NEW YORK (GenomeWeb) – A Baylor College of Medicine-led team found a handful of germline mutations in the signaling pathway gene TRAF7 that seem to contribute to a mysterious multisystem disorder marked by symptoms such as developmental delays, congenital heart defects, dysmorphia, and unusual development of limbs, fingers, and toes.
Using clinical exome sequence data generated at Baylor, the researchers searched for mutation culprits in seven unrelated individuals with shared symptoms related to this condition, uncovering several mutations in TRAF7 on chromosome 16 — variants they subsequently linked to lower-than-usual ERK1/2 pathway activity through a series of functional assays. The results appeared online yesterday in the American Journal of Human Genetics.
Although TRAF7 had not been implicated in conditions related to the multisystem condition in the past, the team noted, alterations in the gene and other members of the ERK1/2 pathway have been proposed as contributors to everything from RASopathies to some forms of cancer.
"[P]revious work has shown that a change of function of the ERK1/2 pathway … is associated with a group of diseases called RASopathy, which share some features with the TRAF7-related disorders reported in this work," co-senior author Xia Wang, a molecular and human genetics researcher at Baylor College of Medicine and Baylor Genetics assistant laboratory director, said in a statement. "Other works indicate that mutations in TRAF7 also have been seen in cancer tissue."
The researchers analyzed clinical exome sequence data from seven individuals with characteristic symptoms of the multisystem condition — from motor, speech, and other developmental delays to heart, limb, and facial changes. The group included individuals as young as a week old and as old as 43.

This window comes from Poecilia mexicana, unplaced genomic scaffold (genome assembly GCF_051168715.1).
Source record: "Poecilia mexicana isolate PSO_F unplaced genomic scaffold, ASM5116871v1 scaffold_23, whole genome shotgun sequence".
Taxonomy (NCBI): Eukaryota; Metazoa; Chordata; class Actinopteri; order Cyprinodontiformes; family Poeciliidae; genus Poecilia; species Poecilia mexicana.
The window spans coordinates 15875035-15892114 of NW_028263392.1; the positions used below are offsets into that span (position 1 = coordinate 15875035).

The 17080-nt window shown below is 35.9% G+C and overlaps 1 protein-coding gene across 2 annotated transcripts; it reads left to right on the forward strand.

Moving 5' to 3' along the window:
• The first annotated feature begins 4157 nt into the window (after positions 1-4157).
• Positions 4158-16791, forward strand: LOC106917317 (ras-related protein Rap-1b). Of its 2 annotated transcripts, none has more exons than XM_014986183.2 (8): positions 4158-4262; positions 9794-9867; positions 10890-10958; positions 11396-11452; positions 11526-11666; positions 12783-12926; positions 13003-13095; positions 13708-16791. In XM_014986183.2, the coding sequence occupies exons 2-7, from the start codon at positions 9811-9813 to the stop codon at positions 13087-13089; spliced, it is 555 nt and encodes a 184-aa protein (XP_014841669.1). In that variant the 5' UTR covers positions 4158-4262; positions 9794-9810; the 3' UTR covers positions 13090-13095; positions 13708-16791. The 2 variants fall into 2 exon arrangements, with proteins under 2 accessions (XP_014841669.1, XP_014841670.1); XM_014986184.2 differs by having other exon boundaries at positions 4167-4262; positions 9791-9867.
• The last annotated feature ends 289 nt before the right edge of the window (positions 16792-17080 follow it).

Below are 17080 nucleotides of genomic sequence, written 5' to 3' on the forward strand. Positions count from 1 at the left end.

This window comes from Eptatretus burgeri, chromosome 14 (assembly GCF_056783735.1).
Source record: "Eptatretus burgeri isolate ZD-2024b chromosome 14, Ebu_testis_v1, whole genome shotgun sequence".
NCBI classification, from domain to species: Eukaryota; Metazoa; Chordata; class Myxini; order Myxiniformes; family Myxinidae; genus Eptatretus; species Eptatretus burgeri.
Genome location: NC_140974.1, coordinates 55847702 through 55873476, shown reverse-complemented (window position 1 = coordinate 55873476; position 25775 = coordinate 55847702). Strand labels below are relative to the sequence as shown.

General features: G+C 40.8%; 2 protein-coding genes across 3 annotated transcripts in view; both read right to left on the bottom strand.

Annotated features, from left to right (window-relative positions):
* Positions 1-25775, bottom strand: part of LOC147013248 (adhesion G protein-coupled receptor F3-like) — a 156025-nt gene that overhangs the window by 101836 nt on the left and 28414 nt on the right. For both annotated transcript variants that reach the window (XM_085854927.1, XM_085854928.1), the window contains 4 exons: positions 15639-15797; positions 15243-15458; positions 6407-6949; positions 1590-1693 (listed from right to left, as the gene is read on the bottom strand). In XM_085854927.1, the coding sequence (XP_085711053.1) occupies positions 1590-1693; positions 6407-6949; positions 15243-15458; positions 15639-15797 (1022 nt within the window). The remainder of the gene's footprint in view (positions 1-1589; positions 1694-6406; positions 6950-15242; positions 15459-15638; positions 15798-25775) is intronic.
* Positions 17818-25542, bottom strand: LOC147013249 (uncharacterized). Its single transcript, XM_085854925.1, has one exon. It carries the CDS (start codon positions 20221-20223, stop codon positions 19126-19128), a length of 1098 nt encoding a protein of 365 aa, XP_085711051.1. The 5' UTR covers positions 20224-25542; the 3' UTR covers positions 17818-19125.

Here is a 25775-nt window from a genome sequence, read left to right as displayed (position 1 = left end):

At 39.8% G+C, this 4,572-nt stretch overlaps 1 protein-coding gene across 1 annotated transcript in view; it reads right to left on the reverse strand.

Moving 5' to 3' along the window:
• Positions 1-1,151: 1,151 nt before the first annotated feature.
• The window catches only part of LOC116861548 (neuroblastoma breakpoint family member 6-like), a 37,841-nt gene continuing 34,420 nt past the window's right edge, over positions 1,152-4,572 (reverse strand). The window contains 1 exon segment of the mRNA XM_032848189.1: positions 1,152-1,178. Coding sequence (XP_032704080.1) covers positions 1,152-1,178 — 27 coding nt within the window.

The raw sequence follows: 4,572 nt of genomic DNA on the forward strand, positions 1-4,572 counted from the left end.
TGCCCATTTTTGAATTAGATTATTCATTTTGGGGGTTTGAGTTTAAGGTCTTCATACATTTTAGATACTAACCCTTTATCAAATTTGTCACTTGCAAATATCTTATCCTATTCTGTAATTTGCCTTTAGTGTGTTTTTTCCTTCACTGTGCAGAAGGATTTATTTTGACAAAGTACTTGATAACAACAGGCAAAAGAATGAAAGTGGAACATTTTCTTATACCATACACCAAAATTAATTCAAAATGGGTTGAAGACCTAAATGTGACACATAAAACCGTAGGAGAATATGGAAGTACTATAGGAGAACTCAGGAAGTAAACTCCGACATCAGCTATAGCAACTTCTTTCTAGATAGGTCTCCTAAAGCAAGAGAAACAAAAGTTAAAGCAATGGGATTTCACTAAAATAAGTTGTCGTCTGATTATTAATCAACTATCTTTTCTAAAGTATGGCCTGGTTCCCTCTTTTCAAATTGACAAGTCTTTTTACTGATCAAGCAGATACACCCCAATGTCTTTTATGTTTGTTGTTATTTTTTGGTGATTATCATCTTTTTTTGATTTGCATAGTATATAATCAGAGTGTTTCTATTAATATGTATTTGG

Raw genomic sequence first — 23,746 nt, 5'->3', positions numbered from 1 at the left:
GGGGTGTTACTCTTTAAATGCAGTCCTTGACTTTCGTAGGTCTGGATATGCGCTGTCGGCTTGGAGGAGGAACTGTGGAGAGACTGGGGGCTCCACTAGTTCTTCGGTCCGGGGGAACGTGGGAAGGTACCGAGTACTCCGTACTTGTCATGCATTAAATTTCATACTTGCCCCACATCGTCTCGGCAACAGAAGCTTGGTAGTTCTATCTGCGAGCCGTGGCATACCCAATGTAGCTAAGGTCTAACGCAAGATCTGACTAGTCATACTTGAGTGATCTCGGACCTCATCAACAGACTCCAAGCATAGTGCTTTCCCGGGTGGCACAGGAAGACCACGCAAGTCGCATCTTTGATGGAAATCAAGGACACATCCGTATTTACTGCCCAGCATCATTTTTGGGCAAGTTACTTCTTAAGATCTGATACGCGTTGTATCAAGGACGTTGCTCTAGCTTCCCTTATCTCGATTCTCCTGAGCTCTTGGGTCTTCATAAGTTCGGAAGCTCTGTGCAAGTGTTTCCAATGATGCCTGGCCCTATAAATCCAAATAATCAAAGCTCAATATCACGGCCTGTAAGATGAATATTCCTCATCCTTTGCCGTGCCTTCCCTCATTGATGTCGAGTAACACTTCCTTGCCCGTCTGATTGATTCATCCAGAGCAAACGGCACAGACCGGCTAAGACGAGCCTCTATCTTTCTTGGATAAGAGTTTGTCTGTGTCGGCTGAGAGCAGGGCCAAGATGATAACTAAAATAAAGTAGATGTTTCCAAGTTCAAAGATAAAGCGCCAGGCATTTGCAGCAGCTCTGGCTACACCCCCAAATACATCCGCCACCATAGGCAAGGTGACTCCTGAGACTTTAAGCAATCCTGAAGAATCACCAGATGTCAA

All seven of the patients — five males and two females — carried TRAF7 alterations, with mutations in all but one of the individuals occurring de novo, the team reported. One of the variants was shared by four of the affected individuals, while three others occurred in one person apiece. But none of those suspicious variants turned up in a search of the ExAC or gnomAD sequence databases.
When the researchers explored the functional effects of the disease-related variants using site-directed mutagenesis, knockdown, cell line, mouse model, and other experiments, they saw ties between the TRAF7 mutations and signaling through the ERK1/2, or MAP kinase, pathway. In mice with reduced levels of ERK1 or ERK2, for example, they detected heart, limb, and craniofacial abnormalities, along with central nervous system and behavioral changes.
"Our findings suggest that missense mutations in TRAF7 are associated with a multisystem disorder and provide evidence of a role for TRAF7 in human development," the authors wrote.
The team noted that additional research is required to more fully explore the range of phenotypes associated with TRAF7 mutations, along with the apparent ties to cancer, which was diagnosed in at least one of the seven individuals included in the current study.
"One of the oldest patients in our cohort did have a meningioma," Wang said. "TRAF7 joins the growing list of genes that are implicated in both cancer and human developmental disorders."